Hamas Ignores Regional Calls for Moderation
As the world watches the diplomatic dialogue between Middle East regional powers and the popularly elected Hamas government-in-forming in the Palestinian Territories, the most telling discussions are happening not between Egypt and Hamas in Cairo or Jordan and Hamas in Amman, but rather between Hamas and the Palestinian Islamic Jihad in Damascus, Syria. While Egypt called on Hamas to reverse the rhetoric and recognize Israel and Jordan pleaded with Hamas to renounce violence and engage in the peace process, Hamas has steadfastly and consistently refused any such notions, and instead turned away and extended a hand of cooperation to the leadership of the Palestinian Islamic Jihad in hopes of forming a political coalition.
Egyptian President Hosni Mubarak said that, while he does not think Hamas will form a ‘government of terror’, he urges Hamas to recognize Israel as the only way to a peaceful solution. He said to an Israeli newspaper in an interview, “If Hamas wants to establish a government, Hamas must recognize Israel. I don’t want to say what Khaled Meshaal needs to declare and what Hamas needs to do in order for you (Israel) to accept it. But without recognizing Israel, it won’t work.” Hamas has recently claimed that it has a very good relationship with Egypt, but it should be noted that this relationship is with Egypt’s Muslim Brotherhood, from which Hamas was formed as an offshoot in 1987, and not with the government of Egypt.
King Abdullah of Jordan urged Hamas to renounce violence in a meeting with PA President Mahmoud Abbas. To that end, King Abdullah said “all sides in the Palestinian territories [need to] understand the requirements of this period, deal with it logically, and prove to the whole world that there is a Palestinian partner able to go forward to achieve peace.” King Abdullah has been admirably active in his own country, taking the initiative to actively move toward establishing democracy in Jordan while aggressively fighting terrorism. Both efforts receive far too little praise and attention.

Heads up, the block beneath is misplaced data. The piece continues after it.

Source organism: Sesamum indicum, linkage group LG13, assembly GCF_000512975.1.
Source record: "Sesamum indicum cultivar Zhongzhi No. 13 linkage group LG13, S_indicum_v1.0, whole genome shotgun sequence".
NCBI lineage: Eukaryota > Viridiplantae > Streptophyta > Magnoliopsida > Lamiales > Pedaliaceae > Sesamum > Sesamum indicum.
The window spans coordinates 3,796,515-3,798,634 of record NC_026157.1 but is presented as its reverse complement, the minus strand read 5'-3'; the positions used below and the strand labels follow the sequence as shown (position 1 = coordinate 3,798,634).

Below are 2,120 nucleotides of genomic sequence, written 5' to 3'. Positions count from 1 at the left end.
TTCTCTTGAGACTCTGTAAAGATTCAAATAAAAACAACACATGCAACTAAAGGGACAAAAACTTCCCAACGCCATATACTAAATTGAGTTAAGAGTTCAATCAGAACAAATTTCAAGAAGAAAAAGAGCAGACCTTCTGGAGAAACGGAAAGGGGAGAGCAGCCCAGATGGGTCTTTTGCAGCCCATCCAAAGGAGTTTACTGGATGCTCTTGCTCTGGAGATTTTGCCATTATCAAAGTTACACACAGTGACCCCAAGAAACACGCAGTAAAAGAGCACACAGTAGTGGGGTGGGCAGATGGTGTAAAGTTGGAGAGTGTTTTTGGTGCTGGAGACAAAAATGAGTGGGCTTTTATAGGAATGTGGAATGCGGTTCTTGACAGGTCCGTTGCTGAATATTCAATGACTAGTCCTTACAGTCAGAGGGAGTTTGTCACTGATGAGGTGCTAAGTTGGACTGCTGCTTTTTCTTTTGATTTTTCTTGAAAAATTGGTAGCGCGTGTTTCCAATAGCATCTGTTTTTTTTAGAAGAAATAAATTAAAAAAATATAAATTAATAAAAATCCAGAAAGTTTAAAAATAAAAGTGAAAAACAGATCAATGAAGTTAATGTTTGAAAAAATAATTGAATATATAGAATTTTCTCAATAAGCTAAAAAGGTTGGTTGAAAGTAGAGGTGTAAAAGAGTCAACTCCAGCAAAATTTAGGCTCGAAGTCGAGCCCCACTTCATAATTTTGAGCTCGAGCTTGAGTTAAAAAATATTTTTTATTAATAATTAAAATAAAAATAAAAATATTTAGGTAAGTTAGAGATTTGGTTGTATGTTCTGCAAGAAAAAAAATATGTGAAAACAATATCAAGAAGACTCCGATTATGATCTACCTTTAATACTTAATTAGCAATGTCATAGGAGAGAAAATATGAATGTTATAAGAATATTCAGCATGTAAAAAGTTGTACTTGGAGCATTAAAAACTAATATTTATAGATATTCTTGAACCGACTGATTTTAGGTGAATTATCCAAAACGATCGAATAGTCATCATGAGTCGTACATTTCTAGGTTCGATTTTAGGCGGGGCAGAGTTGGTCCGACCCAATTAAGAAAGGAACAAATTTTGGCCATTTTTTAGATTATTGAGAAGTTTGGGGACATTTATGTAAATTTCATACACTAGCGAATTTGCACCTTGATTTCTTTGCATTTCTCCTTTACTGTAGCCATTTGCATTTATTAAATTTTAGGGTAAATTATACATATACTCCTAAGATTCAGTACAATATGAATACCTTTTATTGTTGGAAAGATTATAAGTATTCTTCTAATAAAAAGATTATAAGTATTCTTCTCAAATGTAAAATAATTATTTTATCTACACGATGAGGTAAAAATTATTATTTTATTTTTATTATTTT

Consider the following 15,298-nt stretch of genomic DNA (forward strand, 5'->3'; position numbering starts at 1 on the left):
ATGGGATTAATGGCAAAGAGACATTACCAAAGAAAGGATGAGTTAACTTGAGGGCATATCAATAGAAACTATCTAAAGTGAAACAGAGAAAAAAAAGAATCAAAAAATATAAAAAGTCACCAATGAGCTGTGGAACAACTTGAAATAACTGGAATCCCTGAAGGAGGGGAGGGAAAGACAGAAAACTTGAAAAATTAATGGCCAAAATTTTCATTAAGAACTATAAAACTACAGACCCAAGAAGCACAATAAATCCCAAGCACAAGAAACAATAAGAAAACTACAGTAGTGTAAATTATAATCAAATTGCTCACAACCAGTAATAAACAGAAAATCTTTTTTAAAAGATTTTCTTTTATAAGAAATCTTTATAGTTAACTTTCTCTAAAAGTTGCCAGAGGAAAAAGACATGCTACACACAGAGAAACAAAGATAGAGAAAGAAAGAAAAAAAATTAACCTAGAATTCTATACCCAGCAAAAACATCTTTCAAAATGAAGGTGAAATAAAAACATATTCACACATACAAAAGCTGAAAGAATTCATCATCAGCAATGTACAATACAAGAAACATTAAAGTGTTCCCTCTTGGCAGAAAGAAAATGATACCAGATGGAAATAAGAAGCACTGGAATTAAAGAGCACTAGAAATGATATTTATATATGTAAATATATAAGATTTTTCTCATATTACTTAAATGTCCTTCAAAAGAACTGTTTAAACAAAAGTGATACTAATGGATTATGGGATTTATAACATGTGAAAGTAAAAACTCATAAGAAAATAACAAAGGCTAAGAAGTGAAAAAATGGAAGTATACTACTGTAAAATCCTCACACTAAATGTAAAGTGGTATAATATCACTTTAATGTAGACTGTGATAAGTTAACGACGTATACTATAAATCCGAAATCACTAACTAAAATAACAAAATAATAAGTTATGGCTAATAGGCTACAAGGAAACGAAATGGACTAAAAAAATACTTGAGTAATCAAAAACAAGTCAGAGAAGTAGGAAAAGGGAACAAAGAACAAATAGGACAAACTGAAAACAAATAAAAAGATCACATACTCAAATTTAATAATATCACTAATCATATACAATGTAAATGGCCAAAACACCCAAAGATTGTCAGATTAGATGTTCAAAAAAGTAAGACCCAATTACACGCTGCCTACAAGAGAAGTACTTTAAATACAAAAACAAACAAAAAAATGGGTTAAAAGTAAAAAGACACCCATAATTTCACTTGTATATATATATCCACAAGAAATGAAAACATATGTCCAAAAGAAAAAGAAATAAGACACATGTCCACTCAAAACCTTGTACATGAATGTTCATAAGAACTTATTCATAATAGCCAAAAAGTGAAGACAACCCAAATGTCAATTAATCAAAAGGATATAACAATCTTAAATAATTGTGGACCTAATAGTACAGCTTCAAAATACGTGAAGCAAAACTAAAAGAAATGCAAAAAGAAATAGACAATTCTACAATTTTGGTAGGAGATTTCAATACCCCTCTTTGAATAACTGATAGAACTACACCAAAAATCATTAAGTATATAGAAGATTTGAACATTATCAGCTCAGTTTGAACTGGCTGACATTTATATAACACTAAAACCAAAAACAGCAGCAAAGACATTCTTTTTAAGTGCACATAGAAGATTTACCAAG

But while Egypt and Jordan have joined the chorus from both inside and outside the Middle East calling on them to recognize Israel’s right to exist and to renounce violence (the chosen polite term for terrorism), Hamas has steadfastly refused these calls at every turn.
Khaled Meshaal, Hamas’ politburo chief in Damascus, said rather clearly that Hamas will never recognize Israel, saying to a Palestinian newspaper, “We will never recognize the legitimacy of the Zionist state that was established on our land.” Yet, inexplicably, as if to offer Israel an existence in the short term only to be destroyed at a later date, Meshaal went on to add, “If you (Israel) are willing to accept the principle of a long-term truce then we will be ready to negotiate with you over the conditions of such a truce.”
Yet even when Saudi Arabia joined the Jordanian King’s call on Hamas to moderate their stance on Israel, Hamas chose instead to meet with the leaders of the Palestinian Islamic Jihad in an attempt to bring the even more violent terrorist group into a Hamas-led coalition to govern in the Palestinian Territories. The PIJ confirmed that the meeting took place, but reaffirmed their refusal to work with Hamas in any form of political alliance.
These are the early words and choices of a Hamas that was freely and fairly elected, and tone-setters and indicators of a turbulent future for the Palestinian people. It is widely said that Hamas was elected to eliminate the deep corruption of Fatah, which is true. But it should also be recognized that this does not necessarily mean that Hamas was elected also to eliminate Israel. Yet, the elimination of Israel seems to be their primary governing stance, and their primary campaign pledge of ending corruption decidedly secondary.